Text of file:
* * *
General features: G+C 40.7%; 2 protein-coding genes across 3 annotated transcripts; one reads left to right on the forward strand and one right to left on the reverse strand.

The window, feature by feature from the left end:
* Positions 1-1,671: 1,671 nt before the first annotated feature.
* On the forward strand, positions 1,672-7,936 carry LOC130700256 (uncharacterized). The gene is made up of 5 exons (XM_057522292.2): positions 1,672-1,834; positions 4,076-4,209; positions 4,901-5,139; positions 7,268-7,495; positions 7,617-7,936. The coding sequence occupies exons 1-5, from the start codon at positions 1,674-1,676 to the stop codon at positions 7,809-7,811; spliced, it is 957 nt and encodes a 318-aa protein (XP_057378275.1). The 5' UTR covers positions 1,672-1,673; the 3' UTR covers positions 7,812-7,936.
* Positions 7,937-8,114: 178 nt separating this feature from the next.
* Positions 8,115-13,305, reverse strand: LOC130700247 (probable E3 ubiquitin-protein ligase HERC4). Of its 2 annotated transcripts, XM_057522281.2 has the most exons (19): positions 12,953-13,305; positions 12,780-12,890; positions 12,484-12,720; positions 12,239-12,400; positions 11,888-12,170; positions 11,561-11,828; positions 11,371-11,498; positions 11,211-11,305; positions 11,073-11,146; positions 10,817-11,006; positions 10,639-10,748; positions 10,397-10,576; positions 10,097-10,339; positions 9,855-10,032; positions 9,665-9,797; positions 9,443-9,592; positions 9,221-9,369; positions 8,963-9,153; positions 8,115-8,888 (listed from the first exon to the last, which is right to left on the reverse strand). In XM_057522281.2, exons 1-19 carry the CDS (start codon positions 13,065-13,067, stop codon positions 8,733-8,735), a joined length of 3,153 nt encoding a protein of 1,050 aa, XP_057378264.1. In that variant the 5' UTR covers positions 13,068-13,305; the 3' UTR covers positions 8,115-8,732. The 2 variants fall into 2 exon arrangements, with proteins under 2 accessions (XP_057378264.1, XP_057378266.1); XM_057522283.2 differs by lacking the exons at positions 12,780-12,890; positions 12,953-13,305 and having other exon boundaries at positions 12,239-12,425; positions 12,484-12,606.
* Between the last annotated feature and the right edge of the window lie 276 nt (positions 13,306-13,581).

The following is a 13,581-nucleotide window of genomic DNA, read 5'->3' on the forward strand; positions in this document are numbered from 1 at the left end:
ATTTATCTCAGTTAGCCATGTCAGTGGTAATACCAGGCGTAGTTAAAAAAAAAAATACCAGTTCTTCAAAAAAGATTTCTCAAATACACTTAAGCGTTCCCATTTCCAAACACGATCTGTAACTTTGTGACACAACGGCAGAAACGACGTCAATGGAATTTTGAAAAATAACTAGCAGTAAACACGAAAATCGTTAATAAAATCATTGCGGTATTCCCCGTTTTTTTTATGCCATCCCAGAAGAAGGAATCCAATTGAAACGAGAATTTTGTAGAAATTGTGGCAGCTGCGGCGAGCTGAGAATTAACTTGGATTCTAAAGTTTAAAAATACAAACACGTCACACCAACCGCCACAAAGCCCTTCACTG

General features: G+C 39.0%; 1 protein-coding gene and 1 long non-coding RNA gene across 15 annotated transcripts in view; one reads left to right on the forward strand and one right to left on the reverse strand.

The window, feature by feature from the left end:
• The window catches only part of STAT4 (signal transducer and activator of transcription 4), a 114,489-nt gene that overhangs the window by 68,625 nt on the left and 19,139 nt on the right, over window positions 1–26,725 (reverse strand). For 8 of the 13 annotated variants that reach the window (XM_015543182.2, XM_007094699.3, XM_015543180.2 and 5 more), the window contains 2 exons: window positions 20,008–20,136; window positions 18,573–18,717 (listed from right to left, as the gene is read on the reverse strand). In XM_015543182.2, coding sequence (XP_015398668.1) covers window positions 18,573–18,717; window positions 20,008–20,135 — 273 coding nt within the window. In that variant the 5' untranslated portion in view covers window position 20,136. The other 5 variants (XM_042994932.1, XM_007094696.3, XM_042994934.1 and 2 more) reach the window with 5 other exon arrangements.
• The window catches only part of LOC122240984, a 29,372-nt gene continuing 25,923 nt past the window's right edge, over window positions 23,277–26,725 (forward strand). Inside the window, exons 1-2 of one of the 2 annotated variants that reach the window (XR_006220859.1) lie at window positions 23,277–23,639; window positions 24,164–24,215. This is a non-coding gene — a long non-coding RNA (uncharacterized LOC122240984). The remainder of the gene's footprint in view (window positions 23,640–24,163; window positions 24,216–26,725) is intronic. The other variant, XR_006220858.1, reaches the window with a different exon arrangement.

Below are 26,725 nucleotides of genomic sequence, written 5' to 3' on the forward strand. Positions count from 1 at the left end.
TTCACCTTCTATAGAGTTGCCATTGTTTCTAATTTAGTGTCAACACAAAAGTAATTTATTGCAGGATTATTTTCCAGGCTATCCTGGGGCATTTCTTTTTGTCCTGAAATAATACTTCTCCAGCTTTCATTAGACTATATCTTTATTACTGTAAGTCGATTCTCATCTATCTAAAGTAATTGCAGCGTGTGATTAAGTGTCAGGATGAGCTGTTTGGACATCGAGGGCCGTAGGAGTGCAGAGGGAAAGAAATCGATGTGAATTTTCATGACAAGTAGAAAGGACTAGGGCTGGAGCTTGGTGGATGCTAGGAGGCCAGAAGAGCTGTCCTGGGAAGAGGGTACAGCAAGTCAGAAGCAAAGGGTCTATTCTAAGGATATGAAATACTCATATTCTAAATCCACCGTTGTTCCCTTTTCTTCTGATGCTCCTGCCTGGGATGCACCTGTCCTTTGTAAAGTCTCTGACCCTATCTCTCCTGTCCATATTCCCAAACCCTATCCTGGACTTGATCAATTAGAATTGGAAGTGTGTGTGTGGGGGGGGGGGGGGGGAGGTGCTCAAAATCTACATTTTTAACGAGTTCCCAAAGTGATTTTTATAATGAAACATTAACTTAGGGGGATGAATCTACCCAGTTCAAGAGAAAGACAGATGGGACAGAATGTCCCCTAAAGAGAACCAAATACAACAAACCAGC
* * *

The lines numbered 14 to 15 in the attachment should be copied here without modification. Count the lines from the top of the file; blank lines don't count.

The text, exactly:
Below are 26,725 nucleotides of genomic sequence, written 5' to 3' on the forward strand. Positions count from 1 at the left end.
TTCACCTTCTATAGAGTTGCCATTGTTTCTAATTTAGTGTCAACACAAAAGTAATTTATTGCAGGATTATTTTCCAGGCTATCCTGGGGCATTTCTTTTTGTCCTGAAATAATACTTCTCCAGCTTTCATTAGACTATATCTTTATTACTGTAAGTCGATTCTCATCTATCTAAAGTAATTGCAGCGTGTGATTAAGTGTCAGGATGAGCTGTTTGGACATCGAGGGCCGTAGGAGTGCAGAGGGAAAGAAATCGATGTGAATTTTCATGACAAGTAGAAAGGACTAGGGCTGGAGCTTGGTGGATGCTAGGAGGCCAGAAGAGCTGTCCTGGGAAGAGGGTACAGCAAGTCAGAAGCAAAGGGTCTATTCTAAGGATATGAAATACTCATATTCTAAATCCACCGTTGTTCCCTTTTCTTCTGATGCTCCTGCCTGGGATGCACCTGTCCTTTGTAAAGTCTCTGACCCTATCTCTCCTGTCCATATTCCCAAACCCTATCCTGGACTTGATCAATTAGAATTGGAAGTGTGTGTGTGGGGGGGGGGGGGGGGAGGTGCTCAAAATCTACATTTTTAACGAGTTCCCAAAGTGATTTTTATAATGAAACATTAACTTAGGGGGATGAATCTACCCAGTTCAAGAGAAAGACAGATGGGACAGAATGTCCCCTAAAGAGAACCAAATACAACAAACCAGC